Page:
Saturday, November 05, 2005

When is enough, enough?

In the course of my life out side the blogsphere I met by chance a CEO of oil and natural gas company based out west. We struck up a conversation as were we both waiting for our appointments. I asked him who he was waiting to see and after he told me I made a glib remark that he would be entering what I nicknamed “the badlands”. He asked me if I was from out West. I told him no, but if the West separates they have to take me with them. There was no way I was going to be left behind to have the very marrow of my bones sucked dry by the pencil lickers in the Confederation. What ensued next was a conversation concerning tax rates in Canada.

Now I am still outraged that I had to come up with tax shelters and strategies for a 12 year old child that was not legally old enough to work and never had, all because she won a scholarship to a private secondary school, and because it was a secondary school, she was not allowed to utilize all the same deductions that a post-secondary student can. It wasn’t always this way in Canada but you know the Liberals. They are quite content to ensure that the public purse stays fat even if that means its on the backs of our children. In my particular case, I was surrounded by some very astute acquaintances that pointed out the tax implications long before the school year started for her so that I did have time to plan and wasn’t hit with a surprise horrendous tax bill come April 30th, unlike many other families of exceptional children in this country.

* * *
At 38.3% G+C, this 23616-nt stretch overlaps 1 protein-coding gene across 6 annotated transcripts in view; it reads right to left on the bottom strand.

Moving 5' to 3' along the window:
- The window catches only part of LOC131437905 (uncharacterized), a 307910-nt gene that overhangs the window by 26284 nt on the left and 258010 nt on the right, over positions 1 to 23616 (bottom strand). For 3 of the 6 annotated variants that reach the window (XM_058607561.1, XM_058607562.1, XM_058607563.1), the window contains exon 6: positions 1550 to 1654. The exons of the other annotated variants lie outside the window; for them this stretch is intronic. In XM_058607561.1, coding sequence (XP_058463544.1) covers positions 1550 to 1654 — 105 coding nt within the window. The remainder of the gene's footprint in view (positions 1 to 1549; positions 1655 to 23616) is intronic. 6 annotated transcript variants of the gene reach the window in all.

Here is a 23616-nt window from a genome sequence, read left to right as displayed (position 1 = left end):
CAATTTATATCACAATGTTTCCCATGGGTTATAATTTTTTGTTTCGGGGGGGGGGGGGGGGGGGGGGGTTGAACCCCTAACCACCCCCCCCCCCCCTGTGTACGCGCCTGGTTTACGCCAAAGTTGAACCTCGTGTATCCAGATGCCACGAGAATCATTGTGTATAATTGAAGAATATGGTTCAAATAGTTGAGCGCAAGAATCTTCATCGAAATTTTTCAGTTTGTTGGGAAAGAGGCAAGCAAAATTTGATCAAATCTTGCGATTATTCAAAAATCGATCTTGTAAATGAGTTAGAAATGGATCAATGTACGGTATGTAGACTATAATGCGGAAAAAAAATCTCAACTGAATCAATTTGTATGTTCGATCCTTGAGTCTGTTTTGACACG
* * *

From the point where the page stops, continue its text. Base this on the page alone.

Mr. X. commiserated with me and said if it was any consolation his accountant had determined that in the course of his lifetime he had ponied up and shelled out more than $10 million in taxes but what he wanted to know was when was enough, enough?

And that’s the real question. When is enough, really enough? I can hear the howls now. If he was able to generate the income necessary to pay taxes totaling $10 million he should not be whining but you know not every one can do that. He started out at 18 with a high school diploma and a dream and it takes a special combination of talent, determination and hard work to make a dream an ongoing reality. In the course of Mr. X pursuing his dream he created the environment to help countless thousands of others survive and prosper. Why are we punishing him? The man deserves a medal and a life time exemption from taxes for reaching $10 million. And unlike other Canadian businessmen I could mention his corporate locations all fly a Canadian flag proudly.

No comments: